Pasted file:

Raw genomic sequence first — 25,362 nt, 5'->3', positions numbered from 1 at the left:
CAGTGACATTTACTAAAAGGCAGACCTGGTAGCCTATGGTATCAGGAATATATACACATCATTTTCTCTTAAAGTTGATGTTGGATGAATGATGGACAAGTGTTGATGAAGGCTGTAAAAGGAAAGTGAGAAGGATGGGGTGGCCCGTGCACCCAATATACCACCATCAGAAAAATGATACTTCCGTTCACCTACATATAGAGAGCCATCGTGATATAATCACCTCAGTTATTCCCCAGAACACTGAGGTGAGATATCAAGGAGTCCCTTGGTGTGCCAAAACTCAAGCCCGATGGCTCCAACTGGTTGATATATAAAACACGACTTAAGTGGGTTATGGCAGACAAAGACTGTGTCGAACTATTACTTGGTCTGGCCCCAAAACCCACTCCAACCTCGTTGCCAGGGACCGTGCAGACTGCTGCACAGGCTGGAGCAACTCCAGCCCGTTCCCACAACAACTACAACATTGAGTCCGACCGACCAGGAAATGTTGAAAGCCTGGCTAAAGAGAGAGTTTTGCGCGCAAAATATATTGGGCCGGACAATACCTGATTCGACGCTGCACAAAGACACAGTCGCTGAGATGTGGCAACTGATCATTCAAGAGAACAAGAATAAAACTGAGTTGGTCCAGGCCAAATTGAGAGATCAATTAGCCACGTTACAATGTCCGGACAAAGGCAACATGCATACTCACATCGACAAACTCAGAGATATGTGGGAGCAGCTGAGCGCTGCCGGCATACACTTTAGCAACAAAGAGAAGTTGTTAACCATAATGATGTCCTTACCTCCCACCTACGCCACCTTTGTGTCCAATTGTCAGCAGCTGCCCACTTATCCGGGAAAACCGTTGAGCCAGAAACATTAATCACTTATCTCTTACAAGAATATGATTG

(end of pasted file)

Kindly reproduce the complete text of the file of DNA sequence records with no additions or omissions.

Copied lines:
Raw genomic sequence first — 25,362 nt, 5'->3', positions numbered from 1 at the left:
CAGTGACATTTACTAAAAGGCAGACCTGGTAGCCTATGGTATCAGGAATATATACACATCATTTTCTCTTAAAGTTGATGTTGGATGAATGATGGACAAGTGTTGATGAAGGCTGTAAAAGGAAAGTGAGAAGGATGGGGTGGCCCGTGCACCCAATATACCACCATCAGAAAAATGATACTTCCGTTCACCTACATATAGAGAGCCATCGTGATATAATCACCTCAGTTATTCCCCAGAACACTGAGGTGAGATATCAAGGAGTCCCTTGGTGTGCCAAAACTCAAGCCCGATGGCTCCAACTGGTTGATATATAAAACACGACTTAAGTGGGTTATGGCAGACAAAGACTGTGTCGAACTATTACTTGGTCTGGCCCCAAAACCCACTCCAACCTCGTTGCCAGGGACCGTGCAGACTGCTGCACAGGCTGGAGCAACTCCAGCCCGTTCCCACAACAACTACAACATTGAGTCCGACCGACCAGGAAATGTTGAAAGCCTGGCTAAAGAGAGAGTTTTGCGCGCAAAATATATTGGGCCGGACAATACCTGATTCGACGCTGCACAAAGACACAGTCGCTGAGATGTGGCAACTGATCATTCAAGAGAACAAGAATAAAACTGAGTTGGTCCAGGCCAAATTGAGAGATCAATTAGCCACGTTACAATGTCCGGACAAAGGCAACATGCATACTCACATCGACAAACTCAGAGATATGTGGGAGCAGCTGAGCGCTGCCGGCATACACTTTAGCAACAAAGAGAAGTTGTTAACCATAATGATGTCCTTACCTCCCACCTACGCCACCTTTGTGTCCAATTGTCAGCAGCTGCCCACTTATCCGGGAAAACCGTTGAGCCAGAAACATTAATCACTTATCTCTTACAAGAATATGATTG